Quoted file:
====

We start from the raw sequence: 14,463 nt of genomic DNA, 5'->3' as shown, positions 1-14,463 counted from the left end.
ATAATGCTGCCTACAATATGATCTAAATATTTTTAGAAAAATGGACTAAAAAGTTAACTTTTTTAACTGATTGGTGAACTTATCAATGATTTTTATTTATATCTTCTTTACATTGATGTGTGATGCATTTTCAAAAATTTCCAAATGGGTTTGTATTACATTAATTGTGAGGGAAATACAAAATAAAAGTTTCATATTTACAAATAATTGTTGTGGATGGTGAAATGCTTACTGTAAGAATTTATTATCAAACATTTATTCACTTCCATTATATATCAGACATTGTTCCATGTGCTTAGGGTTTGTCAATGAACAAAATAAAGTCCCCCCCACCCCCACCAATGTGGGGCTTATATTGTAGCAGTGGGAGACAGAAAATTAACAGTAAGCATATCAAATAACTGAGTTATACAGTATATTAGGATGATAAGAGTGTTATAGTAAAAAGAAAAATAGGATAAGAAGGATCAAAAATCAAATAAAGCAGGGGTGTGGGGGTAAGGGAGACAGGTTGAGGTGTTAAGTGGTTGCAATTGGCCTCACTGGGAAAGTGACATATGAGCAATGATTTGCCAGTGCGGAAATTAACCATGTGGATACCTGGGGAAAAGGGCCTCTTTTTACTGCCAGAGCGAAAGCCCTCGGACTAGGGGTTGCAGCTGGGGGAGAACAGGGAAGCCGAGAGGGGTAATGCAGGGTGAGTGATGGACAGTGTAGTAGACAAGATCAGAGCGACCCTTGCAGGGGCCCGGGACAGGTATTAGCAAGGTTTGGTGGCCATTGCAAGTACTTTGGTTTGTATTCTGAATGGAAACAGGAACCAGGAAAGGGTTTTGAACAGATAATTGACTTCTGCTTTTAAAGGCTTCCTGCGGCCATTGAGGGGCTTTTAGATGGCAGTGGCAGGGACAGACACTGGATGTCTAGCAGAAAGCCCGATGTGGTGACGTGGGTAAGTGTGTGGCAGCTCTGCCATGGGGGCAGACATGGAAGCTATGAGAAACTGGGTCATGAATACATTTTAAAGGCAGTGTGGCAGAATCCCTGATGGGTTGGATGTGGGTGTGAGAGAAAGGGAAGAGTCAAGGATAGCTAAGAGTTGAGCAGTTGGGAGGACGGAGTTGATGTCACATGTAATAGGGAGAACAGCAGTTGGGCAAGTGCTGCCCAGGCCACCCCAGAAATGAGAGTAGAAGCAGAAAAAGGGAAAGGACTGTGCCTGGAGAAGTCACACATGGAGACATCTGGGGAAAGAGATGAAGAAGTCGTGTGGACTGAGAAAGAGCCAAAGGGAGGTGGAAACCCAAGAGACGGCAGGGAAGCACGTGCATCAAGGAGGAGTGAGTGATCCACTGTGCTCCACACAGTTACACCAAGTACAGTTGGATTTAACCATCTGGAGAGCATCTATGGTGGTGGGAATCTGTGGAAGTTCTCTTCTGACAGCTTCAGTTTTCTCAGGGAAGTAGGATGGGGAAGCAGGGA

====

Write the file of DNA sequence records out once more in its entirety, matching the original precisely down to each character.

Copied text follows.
We start from the raw sequence: 14,463 nt of genomic DNA, 5'->3' as shown, positions 1-14,463 counted from the left end.
ATAATGCTGCCTACAATATGATCTAAATATTTTTAGAAAAATGGACTAAAAAGTTAACTTTTTTAACTGATTGGTGAACTTATCAATGATTTTTATTTATATCTTCTTTACATTGATGTGTGATGCATTTTCAAAAATTTCCAAATGGGTTTGTATTACATTAATTGTGAGGGAAATACAAAATAAAAGTTTCATATTTACAAATAATTGTTGTGGATGGTGAAATGCTTACTGTAAGAATTTATTATCAAACATTTATTCACTTCCATTATATATCAGACATTGTTCCATGTGCTTAGGGTTTGTCAATGAACAAAATAAAGTCCCCCCCACCCCCACCAATGTGGGGCTTATATTGTAGCAGTGGGAGACAGAAAATTAACAGTAAGCATATCAAATAACTGAGTTATACAGTATATTAGGATGATAAGAGTGTTATAGTAAAAAGAAAAATAGGATAAGAAGGATCAAAAATCAAATAAAGCAGGGGTGTGGGGGTAAGGGAGACAGGTTGAGGTGTTAAGTGGTTGCAATTGGCCTCACTGGGAAAGTGACATATGAGCAATGATTTGCCAGTGCGGAAATTAACCATGTGGATACCTGGGGAAAAGGGCCTCTTTTTACTGCCAGAGCGAAAGCCCTCGGACTAGGGGTTGCAGCTGGGGGAGAACAGGGAAGCCGAGAGGGGTAATGCAGGGTGAGTGATGGACAGTGTAGTAGACAAGATCAGAGCGACCCTTGCAGGGGCCCGGGACAGGTATTAGCAAGGTTTGGTGGCCATTGCAAGTACTTTGGTTTGTATTCTGAATGGAAACAGGAACCAGGAAAGGGTTTTGAACAGATAATTGACTTCTGCTTTTAAAGGCTTCCTGCGGCCATTGAGGGGCTTTTAGATGGCAGTGGCAGGGACAGACACTGGATGTCTAGCAGAAAGCCCGATGTGGTGACGTGGGTAAGTGTGTGGCAGCTCTGCCATGGGGGCAGACATGGAAGCTATGAGAAACTGGGTCATGAATACATTTTAAAGGCAGTGTGGCAGAATCCCTGATGGGTTGGATGTGGGTGTGAGAGAAAGGGAAGAGTCAAGGATAGCTAAGAGTTGAGCAGTTGGGAGGACGGAGTTGATGTCACATGTAATAGGGAGAACAGCAGTTGGGCAAGTGCTGCCCAGGCCACCCCAGAAATGAGAGTAGAAGCAGAAAAAGGGAAAGGACTGTGCCTGGAGAAGTCACACATGGAGACATCTGGGGAAAGAGATGAAGAAGTCGTGTGGACTGAGAAAGAGCCAAAGGGAGGTGGAAACCCAAGAGACGGCAGGGAAGCACGTGCATCAAGGAGGAGTGAGTGATCCACTGTGCTCCACACAGTTACACCAAGTACAGTTGGATTTAACCATCTGGAGAGCATCTATGGTGGTGGGAATCTGTGGAAGTTCTCTTCTGACAGCTTCAGTTTTCTCAGGGAAGTAGGATGGGGAAGCAGGGA